I’m sure we all have them, those topics, skills, areas of interest that we’re going to get round to acquainting ourselves with some day. As the years tick by, and I continue to gain precisely no knowledge about things that nevertheless annoy me because of my ignorance of them, I decided it was time to accept what I’ll never know. It’s not that I no longer want the information or ability; if it could be magically implanted in my head then I’d be happy about it. It’s just, I’m too damn lazy to learn it myself, and too damn bored by thinking ‘One day, I’ll …’

1. Car maintenance – I like cars and yet, I find car maintenance so deeply tedious that it makes me frankly incredulous anyone could expect me to engage with it. When I had my old car, it spent enough time in the garage that I assumed they were taking care of tyre pressure and oil levels and ensuring there was enough water wherever it needed to be. Now I have a brand spanking new car, and surely if a car can give you directions (not that I went for Satnav) it can figure out how to top up its own water by repurposing rain or something? If not, then technology is failing us. And by ‘us’, I mean ‘me’.

2. Beauty routines – Prompted in part because I just received the latest issue of a magazine, and it had a special section on the best lotions, potions, elixirs, serums and oils. I quite like reading the descriptions of them. They all need to be used in careful combination according to a complex matrix of factors, and most of them are hilariously expensive (although there’s always the one, cheery ‘High Street Best!’ thrown in for the cheapskates). Unless you are a newborn babe, everything on your face is the sign of damage, and it requires a tiny, £78 pot of life-reversing unguent to undo that damage. I did a quick count once, and if I’d bought all the ‘essential’ concoctions it would have cost me the best part of £500. Let me think about that for a … no.

3. Super foods – What the actual fuck? I just… I can’t. It’s too hard and there’s cheese and Jaffa Cakes between me and the quinoa and goji berry ragout or whatever the arse I’m supposed to be eating to add 10 years to my life and give me the energy of a Duracell bunny. I like tea and biscuits that give me the energy of a lazy sod who spends a lot of time reading on the sofa. And, my weight is fine and my health is fine. So, your point is…?

4. Wine – I like drinking it, I prefer red and champagne, I’d like a wine encyclopedia because I’m a geek. Beyond that, the minutiae of vintages and vineyards, winemakers and   varietals leaves me absolutely cold.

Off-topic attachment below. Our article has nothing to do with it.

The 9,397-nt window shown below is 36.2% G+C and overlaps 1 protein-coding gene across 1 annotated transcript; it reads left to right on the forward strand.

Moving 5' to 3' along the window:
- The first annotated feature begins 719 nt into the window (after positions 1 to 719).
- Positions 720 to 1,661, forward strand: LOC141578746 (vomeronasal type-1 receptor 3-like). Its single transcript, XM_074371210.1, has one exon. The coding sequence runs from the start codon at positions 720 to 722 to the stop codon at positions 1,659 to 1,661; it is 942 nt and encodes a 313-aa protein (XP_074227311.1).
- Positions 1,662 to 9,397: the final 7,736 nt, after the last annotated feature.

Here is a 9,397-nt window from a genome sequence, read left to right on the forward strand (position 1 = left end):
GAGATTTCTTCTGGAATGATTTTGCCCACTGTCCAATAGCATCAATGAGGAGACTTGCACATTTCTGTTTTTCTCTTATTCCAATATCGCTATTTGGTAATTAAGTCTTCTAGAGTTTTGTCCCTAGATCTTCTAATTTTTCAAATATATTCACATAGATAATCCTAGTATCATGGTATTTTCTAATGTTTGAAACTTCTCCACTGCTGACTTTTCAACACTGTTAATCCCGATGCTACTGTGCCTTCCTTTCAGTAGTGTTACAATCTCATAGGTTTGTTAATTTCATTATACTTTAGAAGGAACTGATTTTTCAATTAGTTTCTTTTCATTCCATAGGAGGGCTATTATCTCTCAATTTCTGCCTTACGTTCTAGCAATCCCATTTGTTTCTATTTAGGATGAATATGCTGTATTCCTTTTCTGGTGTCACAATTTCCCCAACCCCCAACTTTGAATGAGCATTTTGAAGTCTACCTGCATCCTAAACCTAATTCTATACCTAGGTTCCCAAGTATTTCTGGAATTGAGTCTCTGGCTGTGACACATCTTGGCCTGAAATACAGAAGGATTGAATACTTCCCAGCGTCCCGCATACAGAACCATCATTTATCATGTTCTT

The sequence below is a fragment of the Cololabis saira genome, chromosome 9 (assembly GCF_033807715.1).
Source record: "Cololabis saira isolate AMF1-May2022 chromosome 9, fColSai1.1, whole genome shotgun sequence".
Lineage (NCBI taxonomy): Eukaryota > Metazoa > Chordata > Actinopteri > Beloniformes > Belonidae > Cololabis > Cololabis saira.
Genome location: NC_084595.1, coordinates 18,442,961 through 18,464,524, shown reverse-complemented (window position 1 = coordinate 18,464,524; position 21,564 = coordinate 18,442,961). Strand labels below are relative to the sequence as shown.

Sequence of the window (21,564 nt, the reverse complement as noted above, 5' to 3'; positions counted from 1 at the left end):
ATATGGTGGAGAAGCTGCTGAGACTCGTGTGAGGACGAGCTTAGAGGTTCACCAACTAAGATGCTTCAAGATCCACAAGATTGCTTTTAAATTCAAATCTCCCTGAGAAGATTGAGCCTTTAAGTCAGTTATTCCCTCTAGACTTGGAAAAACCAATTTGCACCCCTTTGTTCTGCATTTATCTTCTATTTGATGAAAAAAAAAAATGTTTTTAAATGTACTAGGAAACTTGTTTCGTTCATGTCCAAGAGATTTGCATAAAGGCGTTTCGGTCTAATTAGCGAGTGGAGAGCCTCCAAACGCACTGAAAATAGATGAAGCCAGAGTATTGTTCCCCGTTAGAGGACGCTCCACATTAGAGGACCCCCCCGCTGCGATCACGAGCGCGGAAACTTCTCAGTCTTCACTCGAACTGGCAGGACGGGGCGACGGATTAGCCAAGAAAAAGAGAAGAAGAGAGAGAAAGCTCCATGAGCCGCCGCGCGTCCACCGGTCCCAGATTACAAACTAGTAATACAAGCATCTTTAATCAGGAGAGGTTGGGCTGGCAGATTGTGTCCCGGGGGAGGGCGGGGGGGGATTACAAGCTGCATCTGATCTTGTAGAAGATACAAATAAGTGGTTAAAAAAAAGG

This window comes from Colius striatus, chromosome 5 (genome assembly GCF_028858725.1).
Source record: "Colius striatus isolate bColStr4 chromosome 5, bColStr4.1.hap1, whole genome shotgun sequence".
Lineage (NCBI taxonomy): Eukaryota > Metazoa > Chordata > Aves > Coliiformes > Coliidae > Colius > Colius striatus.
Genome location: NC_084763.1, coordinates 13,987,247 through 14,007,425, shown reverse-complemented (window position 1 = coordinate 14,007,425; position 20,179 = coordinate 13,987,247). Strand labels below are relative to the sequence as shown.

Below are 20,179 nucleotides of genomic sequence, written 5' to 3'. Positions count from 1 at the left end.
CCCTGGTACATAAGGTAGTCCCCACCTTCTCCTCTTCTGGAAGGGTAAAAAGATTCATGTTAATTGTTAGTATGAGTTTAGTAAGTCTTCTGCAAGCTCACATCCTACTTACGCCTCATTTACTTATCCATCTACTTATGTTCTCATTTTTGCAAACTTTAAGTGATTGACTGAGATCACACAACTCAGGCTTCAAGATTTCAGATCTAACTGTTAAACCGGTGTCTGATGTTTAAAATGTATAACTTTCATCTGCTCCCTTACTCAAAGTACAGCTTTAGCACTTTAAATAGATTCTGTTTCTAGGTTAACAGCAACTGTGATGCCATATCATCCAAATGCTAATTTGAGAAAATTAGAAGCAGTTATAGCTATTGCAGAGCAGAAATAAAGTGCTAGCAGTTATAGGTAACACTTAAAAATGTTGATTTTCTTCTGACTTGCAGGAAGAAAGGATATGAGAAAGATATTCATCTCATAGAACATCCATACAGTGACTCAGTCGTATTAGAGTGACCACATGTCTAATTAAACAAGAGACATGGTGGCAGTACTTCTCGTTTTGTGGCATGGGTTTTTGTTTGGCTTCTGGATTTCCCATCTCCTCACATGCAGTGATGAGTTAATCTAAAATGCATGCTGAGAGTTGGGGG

5. Gardening – I really, really like the idea of gardening. I’d like an Elizabethan herb garden, neatly laid out with carefully lettered markers for the different plants. I can picture it in summer, sunlight reflecting off glossy leaves, bees buzzing round the lavender, me drifting around in a floaty, floral number, snipping here and there. What I’ve got is basil in a pot on the window-sill.

6. DIY – D I don’t think so. I can’t hang a picture, or build a shelf and it would never cross my mind to try to put together some Ikea furniture. They don’t even have words on the instructions, just pictures. It’s gibberish. I am, on the other hand, very clear about what I do want and there are plenty of people out there wiling and able to build stuff. It’s their livelihood, not mine, and I’m very happy to support it.

In which I have seen some ads and some theatre

I know, surprising, isn’t it? But the big retailer Christmas ads have been released and then Twitter was alive with comment on them so I had to pop over to YouTube and watch them. I’m not linking to them, neither of them deserve it. The John Lewis ad was almost instantly forgettable, except for the penguins, but the Random Penguins promptly hijacked it with a much better version:

And now that I work in marketing I have to salute their agile marketing and wish that in my day job I could afford their agency.

The Sainsbury’s ad filled me with a slow-burning fury. If you haven’t seen it, in a nutshell it appropriates the Christmas Day truce that happened in some places along the trenches during WWI. Some British and German soldiers apparently came out and played football in No Man’s Land. Some just carried on killing each other, but Sainsbury’s chose not to deal with that bit. The ad is beautifully shot, actual historians were involved in the making, they tried very hard to be historically accurate, blah blah blah. My teeny-tiny objection is that nothing, absolutely nothing, justifies taking a war in which so many people died, and using it to sell stuff. Nothing. In a particularly classy touch, the ad released the same week as Armistice Day. Yes. A fitting memorial to the dead is if we all hightail it to Sainsbos to buy their special reproduction wartime chocolate bars.

I expect some of the Sainsbury’s demographic were at the Haymarket Theatre on Saturday night, watching Great Britain. The play is set in the office of a tabloid newspaper, The Free Press, which could stand in for any of the real red tops. It successfully satirized tabloids in general, but particularly phone hacking. There was a lot of swearing, the jokes came thick and fast and the dubious deals (we’ll put in you No. 10 if you end the BBC’s license fee) and dodgy networking (news editor of paper fucking the Met’s Asst Commissioner who promptly ‘lost’ evidence) are probably pretty close to the mark. I enjoyed the play, while simultaneously thinking that it didn’t add anything to the debate about how ghastly the tabloids are and how culpable the Great British public is in continuing to support them.